A home equity line of credit can be a smart choice for many borrowers. As opposed to other types of borrowing, a HELOC generally carries a lower interest rate than a credit card or an unsecured loan, and for most people, the interest on a home equity line of credit is tax deductible. The biggest downside, is that if you default on your loan, you could lose your house.
To qualify for a home equity line of credit you need to have equity in your home and the income to pay the loan back. It helps to have a decent credit rating to keep your interest rates down.
Especially in today’s market, the hardest qualification for most people will be finding the equity in their home. As a rule of thumb, most lenders will want your total debt against your home to be no more than 80% of your home’s value. That is including the home equity line of credit.
If you don’t have enough equity in your home there are just two ways to change that. One is to pay down your mortgage and reduce the debt against your home, the other is to increase the value of your home.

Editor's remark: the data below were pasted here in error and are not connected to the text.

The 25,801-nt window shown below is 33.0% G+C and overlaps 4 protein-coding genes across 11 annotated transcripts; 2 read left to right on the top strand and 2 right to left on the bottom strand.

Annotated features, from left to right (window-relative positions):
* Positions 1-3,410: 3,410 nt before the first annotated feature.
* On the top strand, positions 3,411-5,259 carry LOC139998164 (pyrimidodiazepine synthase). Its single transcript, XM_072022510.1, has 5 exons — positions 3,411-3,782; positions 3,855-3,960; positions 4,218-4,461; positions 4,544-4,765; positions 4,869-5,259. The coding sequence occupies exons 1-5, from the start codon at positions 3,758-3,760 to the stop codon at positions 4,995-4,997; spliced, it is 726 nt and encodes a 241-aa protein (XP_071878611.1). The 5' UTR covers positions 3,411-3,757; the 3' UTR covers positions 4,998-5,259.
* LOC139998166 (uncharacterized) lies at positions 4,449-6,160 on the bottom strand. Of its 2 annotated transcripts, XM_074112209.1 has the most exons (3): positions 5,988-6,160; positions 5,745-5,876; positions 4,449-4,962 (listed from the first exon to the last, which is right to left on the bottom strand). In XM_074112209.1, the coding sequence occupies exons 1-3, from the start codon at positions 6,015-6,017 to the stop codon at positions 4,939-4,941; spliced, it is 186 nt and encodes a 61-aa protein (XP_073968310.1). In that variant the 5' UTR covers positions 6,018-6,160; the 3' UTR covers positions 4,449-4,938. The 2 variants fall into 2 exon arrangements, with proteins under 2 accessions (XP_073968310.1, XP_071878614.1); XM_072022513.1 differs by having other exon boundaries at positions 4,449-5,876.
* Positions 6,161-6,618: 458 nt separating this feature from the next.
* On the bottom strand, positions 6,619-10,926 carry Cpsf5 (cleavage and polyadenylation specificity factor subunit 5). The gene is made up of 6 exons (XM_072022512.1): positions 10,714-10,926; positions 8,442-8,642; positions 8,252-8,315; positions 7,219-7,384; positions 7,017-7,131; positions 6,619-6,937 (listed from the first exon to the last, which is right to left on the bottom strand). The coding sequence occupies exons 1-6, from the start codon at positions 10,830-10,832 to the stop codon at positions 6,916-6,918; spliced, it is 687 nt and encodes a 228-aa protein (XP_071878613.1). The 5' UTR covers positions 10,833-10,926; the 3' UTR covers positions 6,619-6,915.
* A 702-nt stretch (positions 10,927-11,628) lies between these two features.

If you are looking at taking out a home equity line of credit, you probably don’t want to spend the money to pay down your debt. That leaves increasing the value of your home as the only option to increasing the amount of equity in your home. While you can’t do anything to improve the housing market, you can make improvements and repairs to your home that would increase its value.
You need to show the banks that you have the income to repay your home equity line of credit. If your income is too low, consider paying off credit cards and other debts to make room for the HELOC.
A home equity line of credit is a good option for many people. With it’s low interest rates and favorable tax status it may be worth the time and effort to increase your equity and your ability to pay.